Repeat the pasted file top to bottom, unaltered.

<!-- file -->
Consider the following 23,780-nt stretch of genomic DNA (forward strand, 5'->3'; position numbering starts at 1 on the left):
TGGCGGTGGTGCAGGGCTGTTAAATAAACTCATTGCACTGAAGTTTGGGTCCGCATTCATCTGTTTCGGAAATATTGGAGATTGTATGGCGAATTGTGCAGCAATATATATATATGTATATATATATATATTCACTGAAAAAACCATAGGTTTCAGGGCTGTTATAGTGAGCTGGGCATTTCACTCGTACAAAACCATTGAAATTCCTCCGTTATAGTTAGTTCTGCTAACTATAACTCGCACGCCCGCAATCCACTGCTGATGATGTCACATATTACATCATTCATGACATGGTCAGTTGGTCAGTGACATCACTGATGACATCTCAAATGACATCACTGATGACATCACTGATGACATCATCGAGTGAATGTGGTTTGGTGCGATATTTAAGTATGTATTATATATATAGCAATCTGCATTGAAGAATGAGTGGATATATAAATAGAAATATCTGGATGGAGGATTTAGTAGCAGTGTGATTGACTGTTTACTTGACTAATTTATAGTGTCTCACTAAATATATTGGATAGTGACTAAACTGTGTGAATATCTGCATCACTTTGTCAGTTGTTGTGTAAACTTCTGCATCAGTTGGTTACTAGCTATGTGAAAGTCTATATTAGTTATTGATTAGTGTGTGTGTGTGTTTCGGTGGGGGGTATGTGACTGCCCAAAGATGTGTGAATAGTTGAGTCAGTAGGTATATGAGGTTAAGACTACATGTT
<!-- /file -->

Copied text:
Consider the following 23,780-nt stretch of genomic DNA (forward strand, 5'->3'; position numbering starts at 1 on the left):
TGGCGGTGGTGCAGGGCTGTTAAATAAACTCATTGCACTGAAGTTTGGGTCCGCATTCATCTGTTTCGGAAATATTGGAGATTGTATGGCGAATTGTGCAGCAATATATATATATGTATATATATATATATTCACTGAAAAAACCATAGGTTTCAGGGCTGTTATAGTGAGCTGGGCATTTCACTCGTACAAAACCATTGAAATTCCTCCGTTATAGTTAGTTCTGCTAACTATAACTCGCACGCCCGCAATCCACTGCTGATGATGTCACATATTACATCATTCATGACATGGTCAGTTGGTCAGTGACATCACTGATGACATCTCAAATGACATCACTGATGACATCACTGATGACATCATCGAGTGAATGTGGTTTGGTGCGATATTTAAGTATGTATTATATATATAGCAATCTGCATTGAAGAATGAGTGGATATATAAATAGAAATATCTGGATGGAGGATTTAGTAGCAGTGTGATTGACTGTTTACTTGACTAATTTATAGTGTCTCACTAAATATATTGGATAGTGACTAAACTGTGTGAATATCTGCATCACTTTGTCAGTTGTTGTGTAAACTTCTGCATCAGTTGGTTACTAGCTATGTGAAAGTCTATATTAGTTATTGATTAGTGTGTGTGTGTGTTTCGGTGGGGGGTATGTGACTGCCCAAAGATGTGTGAATAGTTGAGTCAGTAGGTATATGAGGTTAAGACTACATGTT